Kelly Jirovec
Kelly Jirovec or "nurse Kelly" as many students have called her over the years, retired in 2023 after 26 years at Doane.

Written by Liz McCue

Twenty-six years is a longer period of time than most students on Doane’s Crete campus have even been alive. In fact, in the past few years, Kelly Jirovec started seeing the children of students who walked into the nurse’s office early on in her career at Doane, which began in fall 1997. 

There’s a good chance she remembers a few stories about those now-parents. No matter what you major in, what clubs you join, which sports you play or the residence hall you live in — everyone goes to the nurse’s office, after all. 

“She has an incredible institutional knowledge,” said Kim Heier ’87, who worked closely with Jirovec as the dean of students until 2004 and is now a member of the Board of Trustees.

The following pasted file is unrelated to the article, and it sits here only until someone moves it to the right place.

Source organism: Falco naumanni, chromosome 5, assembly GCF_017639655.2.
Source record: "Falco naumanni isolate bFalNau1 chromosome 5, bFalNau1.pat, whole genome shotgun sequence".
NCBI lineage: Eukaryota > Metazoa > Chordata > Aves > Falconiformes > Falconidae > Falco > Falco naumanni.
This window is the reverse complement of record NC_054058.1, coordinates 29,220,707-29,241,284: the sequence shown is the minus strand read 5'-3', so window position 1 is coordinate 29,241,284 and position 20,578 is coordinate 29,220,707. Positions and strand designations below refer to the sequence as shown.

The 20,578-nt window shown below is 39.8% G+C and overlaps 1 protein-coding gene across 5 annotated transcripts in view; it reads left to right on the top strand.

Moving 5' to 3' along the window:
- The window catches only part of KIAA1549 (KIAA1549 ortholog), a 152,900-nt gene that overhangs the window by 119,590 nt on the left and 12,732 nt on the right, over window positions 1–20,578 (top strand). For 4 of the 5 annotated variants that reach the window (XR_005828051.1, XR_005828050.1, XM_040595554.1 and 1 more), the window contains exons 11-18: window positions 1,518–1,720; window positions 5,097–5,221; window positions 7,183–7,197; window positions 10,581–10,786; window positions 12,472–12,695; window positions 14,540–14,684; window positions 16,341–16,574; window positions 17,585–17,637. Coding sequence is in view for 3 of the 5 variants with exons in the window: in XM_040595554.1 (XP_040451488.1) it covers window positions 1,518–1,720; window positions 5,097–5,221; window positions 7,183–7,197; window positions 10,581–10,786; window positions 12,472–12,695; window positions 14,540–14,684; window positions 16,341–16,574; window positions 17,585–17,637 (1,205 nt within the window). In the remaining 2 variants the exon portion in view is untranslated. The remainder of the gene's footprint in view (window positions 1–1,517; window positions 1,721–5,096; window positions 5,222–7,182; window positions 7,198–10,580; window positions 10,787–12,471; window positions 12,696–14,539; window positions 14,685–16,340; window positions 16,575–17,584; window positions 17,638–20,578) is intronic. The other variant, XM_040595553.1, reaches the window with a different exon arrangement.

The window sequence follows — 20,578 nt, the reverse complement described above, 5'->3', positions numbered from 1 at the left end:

Jirovec had planned to retire when she had grandchildren. Her son Jeff Jirovec and daughter-in-law Heather Husen ’14 welcomed a newborn in January 2023. Jirovec’s daughter and son-in-law in Hawaii, Julie Jirovec ’16 and Alika McNicoll ’15, are also expecting a son in early December. Retirement certainly allows for more flexibility in visiting them.

She began her nursing career working in a hospital, then at Crete High School. The position at Doane came open and she thought, ‘well, I’ll give it a try.’ 

It’s come with challenges — college students aren’t always known to make the best decisions around health and safety —  but also a great many rewards as students discover who they are. 

“It gave me a really good chance to help students transition from dependent to independent,” Jirovec said. “Growing up is a learning curve.” 

Over the years, her role has also grown, from providing part-time care to students on campus, to becoming an advocate for improving student health beyond the door of her office. Student demographics have changed and presented different needs. 

“As time has gone on, we’ve seen a need for more advanced services,” Jirovec said, such as a provider who can diagnose and treat students right on campus. “It really makes me happy to know that I’m able to make things better as I leave.”